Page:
I have also begun my first homemade sourdough starter, but that fermented diddy will be for it's own post once I get further into the process...and process it is!  I'm looking forward to our pending homemade hooch.  There is after all, more to come.   What do you think a good chunk of that honey is going towards in the fall???  Why mead, another little venture into homemade hooch.

Sunday, June 10, 2012

summer is...

warm slow days
lazy moments
and long conversations
catching fireflies

running in sprinklers
picking wildflowers
ghost stories and bonfires
ice cream cones

good books
sounds of laughter
eating warm berries, right off of the vine
sitting on the porch

may your summer be filled with days where you can recapture your childhood, see the magic of summer in your kid's eyes, and where everything is easy, relaxed and in lower case.

Friday, June 8, 2012

What a Week!

This has been a week of beginnings and endings.  Happiness, hard work, nostalgia and giving back.

Charles had his first bout with Poison Ivy which of course my allergy boy reacted to badly, yet never complained and worked his butt off at club soccer tryouts Monday and Tuesday, even though the heat and sweat had only to exacerbate the itching.  His only concern brought to B was...."Since I'm on steroids, can I not try out for soccer?  Aren't steroids in sports bad??"  It has been a week full of Charlieisms!  When we were playing a little basketball earlier in the week he asked me "so, what do you want to talk about?"  I said, "I don't know what do you want to talk about?"  to which he responded: "Gravity is odd."  I asked him "why?"  he said "because I want to float and this way, on the ground is just so boring!"  Oh what little boys think about!

Wednesday I hosted our local Chapter's Dining For Women.  If you have not heard of this amazing group, please look into it.  It is perfect for all of us who are constantly volunteering locally and looking for some small way to make a larger difference on a more worldwide scale.  It was a lovely evening of education, discussion and friendship.  You can also like our page on facebook. :)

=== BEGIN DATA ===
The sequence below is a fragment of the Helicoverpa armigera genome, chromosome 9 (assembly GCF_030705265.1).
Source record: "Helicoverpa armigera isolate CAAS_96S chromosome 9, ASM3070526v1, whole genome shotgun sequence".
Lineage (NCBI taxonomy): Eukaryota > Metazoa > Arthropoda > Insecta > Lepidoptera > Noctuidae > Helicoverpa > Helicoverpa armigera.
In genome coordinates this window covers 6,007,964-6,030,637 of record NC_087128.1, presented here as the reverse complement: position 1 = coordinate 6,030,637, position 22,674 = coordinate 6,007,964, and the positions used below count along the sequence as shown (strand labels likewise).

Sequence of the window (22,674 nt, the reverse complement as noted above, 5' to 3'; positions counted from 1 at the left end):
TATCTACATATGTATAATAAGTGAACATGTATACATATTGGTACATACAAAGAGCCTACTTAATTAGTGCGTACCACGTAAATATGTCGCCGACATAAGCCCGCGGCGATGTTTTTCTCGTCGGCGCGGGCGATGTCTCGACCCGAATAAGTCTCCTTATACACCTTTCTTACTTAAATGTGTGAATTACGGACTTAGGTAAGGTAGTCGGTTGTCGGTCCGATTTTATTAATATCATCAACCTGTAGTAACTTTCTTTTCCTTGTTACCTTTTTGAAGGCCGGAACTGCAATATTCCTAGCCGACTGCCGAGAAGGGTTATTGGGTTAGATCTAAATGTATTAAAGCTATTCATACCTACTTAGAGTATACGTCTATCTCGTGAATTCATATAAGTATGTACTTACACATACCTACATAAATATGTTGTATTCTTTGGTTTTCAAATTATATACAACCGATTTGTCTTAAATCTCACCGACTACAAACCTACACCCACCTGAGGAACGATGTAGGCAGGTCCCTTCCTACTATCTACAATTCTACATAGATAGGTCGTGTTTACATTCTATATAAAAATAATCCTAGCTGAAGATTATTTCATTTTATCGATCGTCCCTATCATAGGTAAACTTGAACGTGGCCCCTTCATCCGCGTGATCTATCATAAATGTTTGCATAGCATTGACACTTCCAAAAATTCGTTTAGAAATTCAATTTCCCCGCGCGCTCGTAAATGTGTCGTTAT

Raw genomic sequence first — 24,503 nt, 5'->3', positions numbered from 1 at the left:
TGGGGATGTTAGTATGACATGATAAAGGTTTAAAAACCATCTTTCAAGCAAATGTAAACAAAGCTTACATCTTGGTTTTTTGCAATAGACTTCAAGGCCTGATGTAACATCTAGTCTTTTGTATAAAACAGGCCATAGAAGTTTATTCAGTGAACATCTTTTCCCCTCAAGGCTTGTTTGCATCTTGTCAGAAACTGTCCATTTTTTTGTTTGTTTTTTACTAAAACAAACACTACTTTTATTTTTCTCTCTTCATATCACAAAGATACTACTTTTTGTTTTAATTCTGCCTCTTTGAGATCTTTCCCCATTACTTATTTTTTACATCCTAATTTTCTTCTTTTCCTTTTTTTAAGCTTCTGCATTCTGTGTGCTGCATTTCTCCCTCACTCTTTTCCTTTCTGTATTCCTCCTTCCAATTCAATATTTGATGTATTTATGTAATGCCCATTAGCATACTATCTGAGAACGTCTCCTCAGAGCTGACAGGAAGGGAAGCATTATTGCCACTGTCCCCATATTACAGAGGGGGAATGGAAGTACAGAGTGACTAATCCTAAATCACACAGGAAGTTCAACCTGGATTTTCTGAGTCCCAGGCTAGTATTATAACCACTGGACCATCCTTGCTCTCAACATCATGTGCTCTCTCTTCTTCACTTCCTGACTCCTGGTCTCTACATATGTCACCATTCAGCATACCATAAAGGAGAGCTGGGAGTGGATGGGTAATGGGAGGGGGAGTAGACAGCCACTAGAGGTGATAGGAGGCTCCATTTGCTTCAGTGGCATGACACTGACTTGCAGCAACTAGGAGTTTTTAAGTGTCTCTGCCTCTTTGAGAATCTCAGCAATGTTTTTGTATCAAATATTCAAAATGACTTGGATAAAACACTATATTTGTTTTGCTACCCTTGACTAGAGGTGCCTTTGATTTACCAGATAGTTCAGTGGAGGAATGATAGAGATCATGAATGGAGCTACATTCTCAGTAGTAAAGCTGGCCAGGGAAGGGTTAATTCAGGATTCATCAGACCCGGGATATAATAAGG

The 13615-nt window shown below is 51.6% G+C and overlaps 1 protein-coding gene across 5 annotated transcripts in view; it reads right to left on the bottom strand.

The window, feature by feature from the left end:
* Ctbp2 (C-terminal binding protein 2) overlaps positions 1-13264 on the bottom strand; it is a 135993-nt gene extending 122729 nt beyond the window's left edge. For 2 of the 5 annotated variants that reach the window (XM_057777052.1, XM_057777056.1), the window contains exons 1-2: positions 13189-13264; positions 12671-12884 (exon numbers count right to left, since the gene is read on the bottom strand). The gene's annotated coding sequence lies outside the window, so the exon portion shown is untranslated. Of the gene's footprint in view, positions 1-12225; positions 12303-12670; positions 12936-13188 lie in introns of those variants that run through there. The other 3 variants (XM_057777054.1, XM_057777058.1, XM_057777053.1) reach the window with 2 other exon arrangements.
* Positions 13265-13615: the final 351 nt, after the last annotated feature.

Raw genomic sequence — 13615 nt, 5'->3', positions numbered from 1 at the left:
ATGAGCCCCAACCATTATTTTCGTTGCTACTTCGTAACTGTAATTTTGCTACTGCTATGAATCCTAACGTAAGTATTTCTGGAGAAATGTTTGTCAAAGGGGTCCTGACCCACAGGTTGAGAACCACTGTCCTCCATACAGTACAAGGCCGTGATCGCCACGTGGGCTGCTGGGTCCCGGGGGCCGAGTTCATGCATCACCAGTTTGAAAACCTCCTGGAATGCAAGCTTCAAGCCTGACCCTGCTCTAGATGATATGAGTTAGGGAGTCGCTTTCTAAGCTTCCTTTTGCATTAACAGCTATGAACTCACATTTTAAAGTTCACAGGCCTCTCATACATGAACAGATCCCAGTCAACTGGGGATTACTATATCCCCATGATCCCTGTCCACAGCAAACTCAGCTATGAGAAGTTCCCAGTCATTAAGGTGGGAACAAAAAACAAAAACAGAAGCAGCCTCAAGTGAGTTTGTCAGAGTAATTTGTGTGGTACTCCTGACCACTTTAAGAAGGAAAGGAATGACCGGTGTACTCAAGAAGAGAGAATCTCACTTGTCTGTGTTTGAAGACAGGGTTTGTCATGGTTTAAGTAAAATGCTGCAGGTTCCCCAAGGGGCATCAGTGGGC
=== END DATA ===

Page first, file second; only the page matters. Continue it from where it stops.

Though today is the last day of school, my little girl graduated fifth grade yesterday afternoon.  It's hard to believe that she is already heading off to middle school!  She received a few special recognitions in the ceremony, being a finalist in the lighthouse contest, chosen most artistic for her classroom, and excelling through high achievement on the NUMATS testing.  I'm afraid that smiles weren't completely in her wheelhouse.  She wasn't at all unhappy, but is not liking her new braces smile....even though the uppers are clear and you can't see them, apparently she can and that's enough!

The last day of school and first weekend of summer brings with it; teachers gifts, which this year is a half dozen perfect multicolored eggs laid yesterday, a plant-able thank you card, and a gift card to iTunes.  It also brings our ice-cream sundaes for dinner tradition this evening and this year a weekend of 90 degrees and unusually tough humidity is to descend upon us tomorrow.  It will be perfect weather for a New Orleans style dinner club.  We chose Justin Wilson as the chef for tomorrow night's festivities.  B and I were feeling nostalgic for his easy Cajun style that we watched regularly on PBS back in the day...I gaaaruuntee!  (does anyone else remember this gem??)

I leave you with this shot taken yesterday.  The garden is coming nicely and we're deeply watering it to prepare for the heat.  The late evening sunlight hit this little forest of beets and it looked like a fairly land.  I will imagine myself to this place this weekend when I am looking for a cool haven.  Happy weekend!

Wednesday, June 6, 2012

Seasonal Breakfast

152:366 Strawberry Crumble

This, the last week of school has been filled with breakfast treats and later than normal bed times (I'm sure the extended hours of light are contributing to the latter).  We have done Belgian waffles, cereal with luscious whole milk (which now accompanies almost everything and even has my son who doesn't like milk drinking it.  Check out my post here to see how this all came about), and this morning strawberry crumble.  The strawberries are booming and I found last night that we are going to have to be careful to make time to harvest every day, even if it's a small one, or we will be overrun!  I found a cool article yesterday on the kitchn and used one of the variations.

Strawberry Crumble

Big bowl of strawberries (I didn't measure, just used what I had)
Slice the strawberries and toss with 1 Tbs. cornstarch, 1 Tbs. lemon juice and 1/4 C sugar (you can use more, but our strawberries are so amazingly sweet, they really don't need much!  Empty combined ingredients into a 9" pie pan.

Love the Pastry Cutter

Crumble Topping:  1 C Flour, 1/2 C Brown Sugar, 1/2 C Oatmeal, 1 tsp. Baking Powder, 1 tsp. Cinnamon, and 8 Tbsp softened butter.  Cut the ingredients all together with a pastry cutter, my new very favorite kitchen tool!  Sprinkle on top of strawberry mixture and place into a 375 degree oven for 30-35 minutes or until bubbly and browning on top.

Crumble out of oven

Enjoy a very seasonal, yet decadent breakfast!